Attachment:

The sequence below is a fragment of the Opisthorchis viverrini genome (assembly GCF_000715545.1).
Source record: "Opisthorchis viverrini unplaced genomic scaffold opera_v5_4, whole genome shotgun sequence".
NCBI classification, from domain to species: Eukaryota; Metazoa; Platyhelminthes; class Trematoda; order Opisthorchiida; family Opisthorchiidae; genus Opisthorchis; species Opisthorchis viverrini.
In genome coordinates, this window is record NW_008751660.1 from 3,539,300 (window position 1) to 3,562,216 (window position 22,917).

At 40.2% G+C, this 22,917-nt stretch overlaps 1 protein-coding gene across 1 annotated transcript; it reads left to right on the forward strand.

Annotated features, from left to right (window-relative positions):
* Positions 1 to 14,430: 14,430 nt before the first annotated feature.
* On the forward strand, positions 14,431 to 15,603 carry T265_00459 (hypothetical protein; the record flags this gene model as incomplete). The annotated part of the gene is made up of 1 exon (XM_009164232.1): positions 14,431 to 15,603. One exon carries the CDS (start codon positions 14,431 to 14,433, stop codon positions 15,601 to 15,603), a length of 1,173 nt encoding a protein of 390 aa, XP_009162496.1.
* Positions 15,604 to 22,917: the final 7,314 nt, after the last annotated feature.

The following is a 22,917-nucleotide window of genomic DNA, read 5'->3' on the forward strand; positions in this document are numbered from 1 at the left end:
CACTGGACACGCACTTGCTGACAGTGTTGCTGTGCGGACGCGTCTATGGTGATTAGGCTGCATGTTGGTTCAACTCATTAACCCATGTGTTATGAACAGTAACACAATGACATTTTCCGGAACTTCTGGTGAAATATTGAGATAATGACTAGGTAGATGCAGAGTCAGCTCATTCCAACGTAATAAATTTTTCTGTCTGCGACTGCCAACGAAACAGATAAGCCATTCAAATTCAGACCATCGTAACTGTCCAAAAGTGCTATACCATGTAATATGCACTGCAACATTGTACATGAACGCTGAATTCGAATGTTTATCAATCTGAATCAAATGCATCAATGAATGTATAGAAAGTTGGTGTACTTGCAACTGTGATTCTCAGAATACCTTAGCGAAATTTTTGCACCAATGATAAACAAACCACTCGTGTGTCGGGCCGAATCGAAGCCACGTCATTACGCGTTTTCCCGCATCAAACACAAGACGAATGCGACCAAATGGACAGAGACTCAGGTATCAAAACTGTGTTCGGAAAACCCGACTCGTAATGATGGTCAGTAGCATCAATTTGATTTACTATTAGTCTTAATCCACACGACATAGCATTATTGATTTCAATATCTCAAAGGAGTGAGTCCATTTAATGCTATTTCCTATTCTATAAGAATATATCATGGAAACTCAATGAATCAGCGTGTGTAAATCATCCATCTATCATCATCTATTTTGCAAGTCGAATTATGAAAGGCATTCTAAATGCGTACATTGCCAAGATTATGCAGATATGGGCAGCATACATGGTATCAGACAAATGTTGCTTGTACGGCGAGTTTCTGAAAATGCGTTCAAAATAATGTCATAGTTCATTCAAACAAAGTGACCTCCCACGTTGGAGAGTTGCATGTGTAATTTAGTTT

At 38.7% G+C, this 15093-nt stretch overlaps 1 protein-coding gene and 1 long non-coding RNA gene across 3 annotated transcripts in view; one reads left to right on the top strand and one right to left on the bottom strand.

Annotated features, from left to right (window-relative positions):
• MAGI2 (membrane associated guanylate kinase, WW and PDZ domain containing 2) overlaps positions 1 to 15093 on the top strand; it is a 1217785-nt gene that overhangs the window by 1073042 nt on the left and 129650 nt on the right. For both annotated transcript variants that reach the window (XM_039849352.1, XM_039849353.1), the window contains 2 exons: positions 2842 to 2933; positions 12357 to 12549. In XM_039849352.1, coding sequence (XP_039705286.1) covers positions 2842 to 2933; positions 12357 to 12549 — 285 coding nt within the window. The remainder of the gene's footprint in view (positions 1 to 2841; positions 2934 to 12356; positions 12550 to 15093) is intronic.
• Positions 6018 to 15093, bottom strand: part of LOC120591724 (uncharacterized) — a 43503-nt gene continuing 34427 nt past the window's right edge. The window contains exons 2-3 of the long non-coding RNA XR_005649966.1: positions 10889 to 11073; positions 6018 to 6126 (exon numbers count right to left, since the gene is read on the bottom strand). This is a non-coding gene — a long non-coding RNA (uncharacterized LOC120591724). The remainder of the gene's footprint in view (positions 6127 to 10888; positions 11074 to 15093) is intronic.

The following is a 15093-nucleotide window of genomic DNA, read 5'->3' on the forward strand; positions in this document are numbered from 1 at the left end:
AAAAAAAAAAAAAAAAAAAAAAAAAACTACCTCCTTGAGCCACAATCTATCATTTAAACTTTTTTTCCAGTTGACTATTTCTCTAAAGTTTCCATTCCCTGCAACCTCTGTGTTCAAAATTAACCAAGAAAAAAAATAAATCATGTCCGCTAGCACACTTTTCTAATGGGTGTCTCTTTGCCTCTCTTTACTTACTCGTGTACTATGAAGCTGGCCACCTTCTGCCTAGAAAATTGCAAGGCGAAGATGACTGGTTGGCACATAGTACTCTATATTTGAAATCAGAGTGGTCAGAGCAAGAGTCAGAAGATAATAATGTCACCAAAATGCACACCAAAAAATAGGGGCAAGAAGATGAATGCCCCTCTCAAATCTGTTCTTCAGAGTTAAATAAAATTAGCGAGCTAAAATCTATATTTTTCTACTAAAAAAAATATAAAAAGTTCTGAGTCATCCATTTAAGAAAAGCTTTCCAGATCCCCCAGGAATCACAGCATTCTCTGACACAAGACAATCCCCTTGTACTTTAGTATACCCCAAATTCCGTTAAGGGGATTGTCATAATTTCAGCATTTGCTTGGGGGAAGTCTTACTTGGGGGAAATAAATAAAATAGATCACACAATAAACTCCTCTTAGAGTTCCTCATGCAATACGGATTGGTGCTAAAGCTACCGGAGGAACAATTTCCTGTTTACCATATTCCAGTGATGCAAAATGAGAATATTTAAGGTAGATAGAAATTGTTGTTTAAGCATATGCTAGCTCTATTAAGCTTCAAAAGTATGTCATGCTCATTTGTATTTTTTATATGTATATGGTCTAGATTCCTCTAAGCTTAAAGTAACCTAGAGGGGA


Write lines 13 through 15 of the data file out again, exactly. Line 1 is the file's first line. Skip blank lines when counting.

Annotated features, from left to right (window-relative positions):
• MAGI2 (membrane associated guanylate kinase, WW and PDZ domain containing 2) overlaps positions 1 to 15093 on the top strand; it is a 1217785-nt gene that overhangs the window by 1073042 nt on the left and 129650 nt on the right. For both annotated transcript variants that reach the window (XM_039849352.1, XM_039849353.1), the window contains 2 exons: positions 2842 to 2933; positions 12357 to 12549. In XM_039849352.1, coding sequence (XP_039705286.1) covers positions 2842 to 2933; positions 12357 to 12549 — 285 coding nt within the window. The remainder of the gene's footprint in view (positions 1 to 2841; positions 2934 to 12356; positions 12550 to 15093) is intronic.
• Positions 6018 to 15093, bottom strand: part of LOC120591724 (uncharacterized) — a 43503-nt gene continuing 34427 nt past the window's right edge. The window contains exons 2-3 of the long non-coding RNA XR_005649966.1: positions 10889 to 11073; positions 6018 to 6126 (exon numbers count right to left, since the gene is read on the bottom strand). This is a non-coding gene — a long non-coding RNA (uncharacterized LOC120591724). The remainder of the gene's footprint in view (positions 6127 to 10888; positions 11074 to 15093) is intronic.